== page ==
Milankovitch cycles describe the changes in the way the earth orbits the sun. These changes define the sequence of ice ages and warm periods.
Introduction to Milankovitch Cycles
The concept of the Milankovich cycles was developed in the 1930s by the Serbian mathematician Milutin Milankovitch. They take account of three variations in the orbit of the earth around the sun.
- The earth’s orbit changes from being nearly circular to slightly elliptical (eccentricity). This cycle is affected by other planets in the solar system and has a period of around 100,000 years.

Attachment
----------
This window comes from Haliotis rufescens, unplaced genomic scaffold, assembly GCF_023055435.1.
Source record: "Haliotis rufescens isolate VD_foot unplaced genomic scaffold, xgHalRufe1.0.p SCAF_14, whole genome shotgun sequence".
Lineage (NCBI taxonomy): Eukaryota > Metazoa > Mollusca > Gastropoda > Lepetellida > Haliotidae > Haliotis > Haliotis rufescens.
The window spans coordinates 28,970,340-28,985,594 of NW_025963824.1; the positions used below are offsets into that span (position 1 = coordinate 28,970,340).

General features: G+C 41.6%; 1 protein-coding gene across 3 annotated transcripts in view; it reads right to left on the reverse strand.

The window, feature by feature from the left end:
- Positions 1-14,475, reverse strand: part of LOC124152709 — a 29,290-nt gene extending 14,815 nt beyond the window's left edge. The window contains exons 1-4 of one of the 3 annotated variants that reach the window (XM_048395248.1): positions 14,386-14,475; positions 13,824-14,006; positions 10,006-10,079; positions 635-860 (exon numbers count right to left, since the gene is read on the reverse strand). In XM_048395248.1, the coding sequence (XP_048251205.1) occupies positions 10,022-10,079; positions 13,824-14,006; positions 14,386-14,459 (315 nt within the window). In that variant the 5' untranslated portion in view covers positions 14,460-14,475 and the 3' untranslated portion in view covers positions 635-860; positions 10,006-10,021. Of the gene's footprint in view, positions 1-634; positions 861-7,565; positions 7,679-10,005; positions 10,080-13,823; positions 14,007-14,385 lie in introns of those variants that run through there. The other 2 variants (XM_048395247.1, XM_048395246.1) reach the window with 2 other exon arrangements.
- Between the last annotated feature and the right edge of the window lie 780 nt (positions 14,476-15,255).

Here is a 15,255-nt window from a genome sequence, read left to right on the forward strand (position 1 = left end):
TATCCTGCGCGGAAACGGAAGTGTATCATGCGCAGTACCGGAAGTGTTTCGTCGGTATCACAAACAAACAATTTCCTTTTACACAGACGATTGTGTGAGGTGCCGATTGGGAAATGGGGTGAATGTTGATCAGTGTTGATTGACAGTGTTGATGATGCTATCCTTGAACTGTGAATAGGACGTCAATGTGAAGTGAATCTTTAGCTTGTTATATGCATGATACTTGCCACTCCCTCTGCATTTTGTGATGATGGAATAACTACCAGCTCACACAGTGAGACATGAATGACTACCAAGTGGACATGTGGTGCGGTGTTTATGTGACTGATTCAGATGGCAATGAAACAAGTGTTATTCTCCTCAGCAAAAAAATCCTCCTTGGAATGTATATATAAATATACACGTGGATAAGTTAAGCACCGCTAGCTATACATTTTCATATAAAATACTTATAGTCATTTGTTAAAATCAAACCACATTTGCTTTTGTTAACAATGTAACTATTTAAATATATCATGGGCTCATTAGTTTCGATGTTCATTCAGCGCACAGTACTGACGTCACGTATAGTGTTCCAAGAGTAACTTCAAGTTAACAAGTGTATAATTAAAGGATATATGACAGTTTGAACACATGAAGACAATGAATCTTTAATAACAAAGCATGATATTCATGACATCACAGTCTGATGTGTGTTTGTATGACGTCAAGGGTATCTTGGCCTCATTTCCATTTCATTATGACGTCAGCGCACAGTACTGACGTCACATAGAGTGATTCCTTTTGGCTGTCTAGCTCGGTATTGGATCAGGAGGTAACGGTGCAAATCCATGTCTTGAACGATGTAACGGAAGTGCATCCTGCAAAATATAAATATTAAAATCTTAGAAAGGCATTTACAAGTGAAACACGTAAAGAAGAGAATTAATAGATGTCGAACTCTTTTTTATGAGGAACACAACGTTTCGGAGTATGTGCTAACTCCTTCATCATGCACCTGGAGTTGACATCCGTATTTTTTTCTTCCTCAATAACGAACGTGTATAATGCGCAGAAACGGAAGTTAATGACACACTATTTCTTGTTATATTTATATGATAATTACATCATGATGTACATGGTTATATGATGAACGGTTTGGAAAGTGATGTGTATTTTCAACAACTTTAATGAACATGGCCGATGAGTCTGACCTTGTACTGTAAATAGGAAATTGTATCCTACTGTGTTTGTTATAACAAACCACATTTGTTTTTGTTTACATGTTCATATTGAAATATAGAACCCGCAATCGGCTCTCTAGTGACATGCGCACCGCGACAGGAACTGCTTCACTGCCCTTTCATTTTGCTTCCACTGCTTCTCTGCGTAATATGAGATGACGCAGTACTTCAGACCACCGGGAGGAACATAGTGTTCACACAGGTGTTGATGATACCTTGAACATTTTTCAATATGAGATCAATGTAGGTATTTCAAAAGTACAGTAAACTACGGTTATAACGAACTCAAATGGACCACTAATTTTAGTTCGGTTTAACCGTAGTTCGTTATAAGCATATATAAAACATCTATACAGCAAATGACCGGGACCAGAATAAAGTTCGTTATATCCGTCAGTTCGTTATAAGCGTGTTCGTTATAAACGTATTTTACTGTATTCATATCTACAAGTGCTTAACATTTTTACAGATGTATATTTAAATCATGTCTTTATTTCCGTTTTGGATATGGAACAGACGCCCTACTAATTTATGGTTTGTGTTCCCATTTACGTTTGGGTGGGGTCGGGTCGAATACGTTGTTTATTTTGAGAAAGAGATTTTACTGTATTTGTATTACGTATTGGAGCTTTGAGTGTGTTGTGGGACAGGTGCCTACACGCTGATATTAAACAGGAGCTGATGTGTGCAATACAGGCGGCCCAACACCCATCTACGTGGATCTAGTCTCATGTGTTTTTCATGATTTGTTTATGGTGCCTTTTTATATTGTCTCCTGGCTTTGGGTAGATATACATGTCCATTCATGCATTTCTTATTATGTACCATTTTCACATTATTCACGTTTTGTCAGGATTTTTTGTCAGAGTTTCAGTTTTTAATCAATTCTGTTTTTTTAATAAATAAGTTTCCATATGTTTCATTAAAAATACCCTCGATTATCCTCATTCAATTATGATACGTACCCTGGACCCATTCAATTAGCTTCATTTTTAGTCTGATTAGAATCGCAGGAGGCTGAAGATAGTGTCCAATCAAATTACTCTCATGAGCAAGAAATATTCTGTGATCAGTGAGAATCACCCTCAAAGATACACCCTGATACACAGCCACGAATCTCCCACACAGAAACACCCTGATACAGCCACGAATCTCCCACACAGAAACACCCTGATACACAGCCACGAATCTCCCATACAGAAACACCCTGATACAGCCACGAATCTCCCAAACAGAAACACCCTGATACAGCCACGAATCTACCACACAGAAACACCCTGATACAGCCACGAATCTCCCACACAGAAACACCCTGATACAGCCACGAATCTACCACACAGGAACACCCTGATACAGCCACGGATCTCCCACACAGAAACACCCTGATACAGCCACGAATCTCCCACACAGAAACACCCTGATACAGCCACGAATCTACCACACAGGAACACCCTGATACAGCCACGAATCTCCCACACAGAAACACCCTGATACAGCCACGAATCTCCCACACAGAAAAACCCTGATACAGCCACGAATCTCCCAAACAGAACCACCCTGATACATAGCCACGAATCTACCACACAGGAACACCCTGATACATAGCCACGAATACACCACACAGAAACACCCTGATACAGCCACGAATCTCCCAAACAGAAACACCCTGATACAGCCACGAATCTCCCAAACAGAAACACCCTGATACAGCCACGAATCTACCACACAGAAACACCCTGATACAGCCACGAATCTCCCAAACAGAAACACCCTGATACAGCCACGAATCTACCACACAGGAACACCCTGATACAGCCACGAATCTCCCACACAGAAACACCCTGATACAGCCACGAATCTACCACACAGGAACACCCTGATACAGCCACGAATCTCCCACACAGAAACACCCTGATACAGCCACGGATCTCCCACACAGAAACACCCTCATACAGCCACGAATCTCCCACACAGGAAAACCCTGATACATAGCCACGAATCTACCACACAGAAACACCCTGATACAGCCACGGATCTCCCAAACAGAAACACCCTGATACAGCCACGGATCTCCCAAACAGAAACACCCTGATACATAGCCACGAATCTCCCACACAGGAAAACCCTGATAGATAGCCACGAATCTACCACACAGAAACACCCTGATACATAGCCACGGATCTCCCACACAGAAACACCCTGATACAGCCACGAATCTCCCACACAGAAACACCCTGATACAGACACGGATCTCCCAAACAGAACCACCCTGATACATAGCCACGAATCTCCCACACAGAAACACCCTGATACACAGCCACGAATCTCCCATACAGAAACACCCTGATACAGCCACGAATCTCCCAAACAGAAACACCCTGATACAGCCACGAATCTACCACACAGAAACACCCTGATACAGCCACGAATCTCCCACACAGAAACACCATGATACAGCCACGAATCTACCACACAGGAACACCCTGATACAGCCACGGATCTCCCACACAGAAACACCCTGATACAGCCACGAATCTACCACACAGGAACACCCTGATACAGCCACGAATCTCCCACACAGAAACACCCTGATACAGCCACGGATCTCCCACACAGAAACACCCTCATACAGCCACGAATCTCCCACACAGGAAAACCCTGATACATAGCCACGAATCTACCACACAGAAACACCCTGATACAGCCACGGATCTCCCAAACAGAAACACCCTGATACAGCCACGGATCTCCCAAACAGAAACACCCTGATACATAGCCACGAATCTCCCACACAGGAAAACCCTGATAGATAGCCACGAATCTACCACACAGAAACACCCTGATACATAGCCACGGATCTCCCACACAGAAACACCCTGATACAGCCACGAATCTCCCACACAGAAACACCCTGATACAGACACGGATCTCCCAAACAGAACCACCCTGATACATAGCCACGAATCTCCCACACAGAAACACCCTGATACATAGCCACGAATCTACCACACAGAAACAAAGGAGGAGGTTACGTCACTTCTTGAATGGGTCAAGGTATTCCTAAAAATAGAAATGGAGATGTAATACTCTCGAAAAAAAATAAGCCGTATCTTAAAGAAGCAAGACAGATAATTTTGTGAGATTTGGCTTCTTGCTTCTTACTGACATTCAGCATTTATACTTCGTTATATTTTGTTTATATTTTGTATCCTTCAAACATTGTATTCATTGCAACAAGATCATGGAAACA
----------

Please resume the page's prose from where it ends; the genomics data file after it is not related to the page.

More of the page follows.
- The angle of tilt of the earth’s axis changes from 22.1° to 24.5° (obliquity). This cycle has a period of 41,000 years.
- The direction of the tilt of the axis changes (precession) on a cycle of 26,000 years.
These changes influence the length of the seasons and the amount of solar radiation received by the earth. It is generally considered that the radiation received during July at a latitude of 65°N is the most sensitive indicator. Figure 1
shows the variation in radiation at 65° N in July, at 65° N averaged over a whole year and over the whole globe. In the latter case the values were cosine weighted to allow for the fact the bands of latitude cover a smaller area the further one is from the equator. As can be seen the variations in radiation are very different in the three cases; an amplitude of 24% for July at 65°N, an amplitude of 13% for the whole year at 65°N and an amplitude of 0.7% for the whole earth annual radiation.